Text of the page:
Cruz: Money in First Amendment? — Schumer: ‘Not Absolute’

Senator Ted Cruz, a Republican from Texas, during an interview in Washington, D.C.

Photograph by Andrew Harrer/Bloomberg

Senator Ted Cruz, a Republican from Texas, during an interview in Washington, D.C.

To what extent should political fundraising and spending be limited under the First Amendment?

Lawmakers, a retired Supreme Court Justice and campaign-finance lawyers and experts addressed the question at a Senate Rules Committee hearing today, a few weeks after the Supreme Court invalidated limits on the total amount of money that individuals can give directly to federal candidates and political parties.

Sen. Pat Roberts of Kansas, ranking Republican on the Rules panel, displayed the text of the First Amendment as he argued against limits.

“Let’s stop this fool’s errand of speech regulation,” said Roberts, adding: “We have nothing to fear from a free marketplace of ideas.”

“Money is and has always been used as a critical tool of speech,” said Sen. Ted Cruz, a Texas Republican eyeing a campaign for the White House in 2016.

Responding to Roberts, New York Democrat Chuck Schumer said there are limits to free speech, noting Oliver Wendell Holmes Jr.’s famous statement in a 1919 Supreme Court opinion that falsely shouting fire in a crowded theater is indefensible.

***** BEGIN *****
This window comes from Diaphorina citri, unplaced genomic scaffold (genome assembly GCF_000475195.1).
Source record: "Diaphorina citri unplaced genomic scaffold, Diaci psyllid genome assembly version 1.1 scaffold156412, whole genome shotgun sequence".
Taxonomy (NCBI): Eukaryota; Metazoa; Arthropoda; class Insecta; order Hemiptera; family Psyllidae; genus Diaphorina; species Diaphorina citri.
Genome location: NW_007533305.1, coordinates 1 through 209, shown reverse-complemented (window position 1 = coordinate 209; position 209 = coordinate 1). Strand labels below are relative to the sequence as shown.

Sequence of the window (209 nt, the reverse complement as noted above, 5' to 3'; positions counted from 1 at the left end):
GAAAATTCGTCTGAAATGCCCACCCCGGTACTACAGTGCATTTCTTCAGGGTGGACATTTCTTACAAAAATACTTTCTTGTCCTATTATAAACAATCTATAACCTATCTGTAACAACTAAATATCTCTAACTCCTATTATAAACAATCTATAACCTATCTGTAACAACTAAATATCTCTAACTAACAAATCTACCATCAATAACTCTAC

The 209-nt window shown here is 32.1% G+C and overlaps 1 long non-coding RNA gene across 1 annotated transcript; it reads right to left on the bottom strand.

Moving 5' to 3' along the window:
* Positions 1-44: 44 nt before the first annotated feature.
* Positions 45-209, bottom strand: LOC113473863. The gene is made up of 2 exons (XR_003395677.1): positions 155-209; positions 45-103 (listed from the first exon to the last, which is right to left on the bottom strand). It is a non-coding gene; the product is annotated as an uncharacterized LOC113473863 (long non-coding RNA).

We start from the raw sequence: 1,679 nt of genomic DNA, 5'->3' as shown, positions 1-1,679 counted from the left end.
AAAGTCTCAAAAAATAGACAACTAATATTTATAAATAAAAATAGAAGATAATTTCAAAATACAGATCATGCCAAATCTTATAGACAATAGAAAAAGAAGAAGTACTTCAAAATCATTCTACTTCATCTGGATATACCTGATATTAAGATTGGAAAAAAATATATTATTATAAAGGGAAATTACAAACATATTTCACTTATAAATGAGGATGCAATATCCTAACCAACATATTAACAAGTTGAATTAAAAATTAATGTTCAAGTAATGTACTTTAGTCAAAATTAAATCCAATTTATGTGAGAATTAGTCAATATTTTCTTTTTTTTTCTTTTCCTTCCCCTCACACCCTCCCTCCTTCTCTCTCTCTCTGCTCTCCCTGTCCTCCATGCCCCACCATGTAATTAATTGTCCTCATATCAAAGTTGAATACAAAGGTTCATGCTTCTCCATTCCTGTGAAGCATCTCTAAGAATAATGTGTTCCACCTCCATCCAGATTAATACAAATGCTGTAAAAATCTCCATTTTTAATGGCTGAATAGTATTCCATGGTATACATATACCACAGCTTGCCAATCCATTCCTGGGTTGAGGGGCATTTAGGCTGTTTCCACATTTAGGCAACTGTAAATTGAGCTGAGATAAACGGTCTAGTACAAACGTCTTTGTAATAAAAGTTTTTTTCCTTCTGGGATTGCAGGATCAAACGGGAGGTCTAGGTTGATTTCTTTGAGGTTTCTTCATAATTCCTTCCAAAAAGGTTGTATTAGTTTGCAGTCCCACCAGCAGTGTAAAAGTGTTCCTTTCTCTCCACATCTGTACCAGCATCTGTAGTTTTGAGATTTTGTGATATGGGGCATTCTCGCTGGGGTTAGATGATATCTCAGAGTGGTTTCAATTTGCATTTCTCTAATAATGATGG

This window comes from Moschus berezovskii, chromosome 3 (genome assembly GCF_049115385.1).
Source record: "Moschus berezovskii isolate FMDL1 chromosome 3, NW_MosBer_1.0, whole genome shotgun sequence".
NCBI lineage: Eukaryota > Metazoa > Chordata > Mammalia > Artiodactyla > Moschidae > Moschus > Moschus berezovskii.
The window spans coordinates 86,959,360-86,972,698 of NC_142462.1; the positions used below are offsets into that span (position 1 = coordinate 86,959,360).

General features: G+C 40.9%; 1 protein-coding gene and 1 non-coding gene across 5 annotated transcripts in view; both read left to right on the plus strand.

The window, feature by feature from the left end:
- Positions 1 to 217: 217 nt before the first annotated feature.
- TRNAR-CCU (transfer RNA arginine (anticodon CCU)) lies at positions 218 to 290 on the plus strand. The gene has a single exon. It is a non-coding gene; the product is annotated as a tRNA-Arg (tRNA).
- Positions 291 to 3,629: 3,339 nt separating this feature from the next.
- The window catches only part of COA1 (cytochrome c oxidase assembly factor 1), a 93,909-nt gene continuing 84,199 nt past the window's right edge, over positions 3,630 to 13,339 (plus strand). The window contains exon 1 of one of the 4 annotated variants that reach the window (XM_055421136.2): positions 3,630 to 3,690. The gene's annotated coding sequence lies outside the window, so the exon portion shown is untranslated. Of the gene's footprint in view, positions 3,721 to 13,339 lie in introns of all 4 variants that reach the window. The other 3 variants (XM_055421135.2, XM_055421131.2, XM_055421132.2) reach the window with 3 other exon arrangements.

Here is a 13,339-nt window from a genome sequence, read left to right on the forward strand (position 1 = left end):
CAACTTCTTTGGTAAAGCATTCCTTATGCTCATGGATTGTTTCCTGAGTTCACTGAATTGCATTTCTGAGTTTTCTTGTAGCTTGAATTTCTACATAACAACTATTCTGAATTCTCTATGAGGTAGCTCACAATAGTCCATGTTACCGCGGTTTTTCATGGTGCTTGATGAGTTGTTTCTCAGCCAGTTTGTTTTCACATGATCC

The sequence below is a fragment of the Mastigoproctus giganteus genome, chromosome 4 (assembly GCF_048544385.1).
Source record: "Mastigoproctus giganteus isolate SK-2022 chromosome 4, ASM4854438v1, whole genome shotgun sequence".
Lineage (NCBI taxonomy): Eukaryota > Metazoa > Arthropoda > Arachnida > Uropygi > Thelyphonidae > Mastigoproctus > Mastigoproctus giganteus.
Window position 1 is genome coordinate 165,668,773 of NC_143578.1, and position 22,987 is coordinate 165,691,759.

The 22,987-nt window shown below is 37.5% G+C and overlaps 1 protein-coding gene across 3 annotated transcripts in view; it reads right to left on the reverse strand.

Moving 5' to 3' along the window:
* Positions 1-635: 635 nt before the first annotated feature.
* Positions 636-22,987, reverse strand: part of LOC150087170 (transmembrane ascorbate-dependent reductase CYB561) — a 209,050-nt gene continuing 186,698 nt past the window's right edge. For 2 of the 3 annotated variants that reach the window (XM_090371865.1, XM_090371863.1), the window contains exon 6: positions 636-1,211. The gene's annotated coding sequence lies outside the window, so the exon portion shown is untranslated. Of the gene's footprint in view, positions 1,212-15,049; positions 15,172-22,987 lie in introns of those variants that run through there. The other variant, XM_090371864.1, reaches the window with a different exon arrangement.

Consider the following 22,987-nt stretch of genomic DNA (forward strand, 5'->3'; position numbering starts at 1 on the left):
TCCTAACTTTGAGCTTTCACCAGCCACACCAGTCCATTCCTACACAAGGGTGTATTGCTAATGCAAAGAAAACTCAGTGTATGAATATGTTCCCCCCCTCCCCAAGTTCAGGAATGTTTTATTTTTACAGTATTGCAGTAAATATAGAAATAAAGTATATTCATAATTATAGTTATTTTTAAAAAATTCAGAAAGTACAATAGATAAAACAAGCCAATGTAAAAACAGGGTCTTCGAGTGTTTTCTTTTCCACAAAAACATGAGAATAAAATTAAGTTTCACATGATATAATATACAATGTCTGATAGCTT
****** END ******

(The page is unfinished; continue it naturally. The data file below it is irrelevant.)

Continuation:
The First Amendment is “sacred,” though “not absolute,” Schumer said.

“I’m still looking for the word ‘money’ in the First Amendment,” said Norman Ornstein, a scholar with the American Enterprise Institute.

Schumer said the Senate would vote on a constitutional amendment by New Mexico Democrat Tom Udall that would give Congress the power to regulate contributions to candidates and the amount of funds that may be spent.

“We will bring that amendment to the floor shortly, and we will vote on it,” said Schumer, the third-ranking Democratic senator.

John Paul Stevens, a Supreme Court Justice from 1975 to 2010, appeared before the committee to propose his own amendment. It would say that nothing in the Constitution generally or the First Amendment specifically could be construed as prohibiting Congress or any state from imposing “reasonable limits” on the amount of money candidates may spend in election campaigns.

Stevens wrote the dissent in the 2010 Citizens United decision that removed limits on independent corporate and union spending. That decision and subsequent court cases and regulatory rulings led to an explosion in outside political spending by nonprofit groups and super-political action committees.


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